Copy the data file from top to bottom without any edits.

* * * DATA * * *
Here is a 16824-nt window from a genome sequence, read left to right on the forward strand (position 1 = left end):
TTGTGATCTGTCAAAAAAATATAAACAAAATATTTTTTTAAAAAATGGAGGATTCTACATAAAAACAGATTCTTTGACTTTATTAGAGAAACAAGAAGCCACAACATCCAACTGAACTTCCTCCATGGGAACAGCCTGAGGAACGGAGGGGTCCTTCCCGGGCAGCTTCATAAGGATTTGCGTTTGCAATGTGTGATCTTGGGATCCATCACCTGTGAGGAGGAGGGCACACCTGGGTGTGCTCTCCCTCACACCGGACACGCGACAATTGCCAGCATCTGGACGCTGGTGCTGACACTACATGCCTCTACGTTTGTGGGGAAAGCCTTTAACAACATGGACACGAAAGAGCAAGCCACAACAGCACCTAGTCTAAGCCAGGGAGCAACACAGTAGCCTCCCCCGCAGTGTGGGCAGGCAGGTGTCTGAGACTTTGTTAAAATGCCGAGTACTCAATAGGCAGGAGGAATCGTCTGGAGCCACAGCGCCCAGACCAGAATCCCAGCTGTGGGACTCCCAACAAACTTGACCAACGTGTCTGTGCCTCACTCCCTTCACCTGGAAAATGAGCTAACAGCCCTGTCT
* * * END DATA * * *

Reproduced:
Here is a 16824-nt window from a genome sequence, read left to right on the forward strand (position 1 = left end):
TTGTGATCTGTCAAAAAAATATAAACAAAATATTTTTTTAAAAAATGGAGGATTCTACATAAAAACAGATTCTTTGACTTTATTAGAGAAACAAGAAGCCACAACATCCAACTGAACTTCCTCCATGGGAACAGCCTGAGGAACGGAGGGGTCCTTCCCGGGCAGCTTCATAAGGATTTGCGTTTGCAATGTGTGATCTTGGGATCCATCACCTGTGAGGAGGAGGGCACACCTGGGTGTGCTCTCCCTCACACCGGACACGCGACAATTGCCAGCATCTGGACGCTGGTGCTGACACTACATGCCTCTACGTTTGTGGGGAAAGCCTTTAACAACATGGACACGAAAGAGCAAGCCACAACAGCACCTAGTCTAAGCCAGGGAGCAACACAGTAGCCTCCCCCGCAGTGTGGGCAGGCAGGTGTCTGAGACTTTGTTAAAATGCCGAGTACTCAATAGGCAGGAGGAATCGTCTGGAGCCACAGCGCCCAGACCAGAATCCCAGCTGTGGGACTCCCAACAAACTTGACCAACGTGTCTGTGCCTCACTCCCTTCACCTGGAAAATGAGCTAACAGCCCTGTCT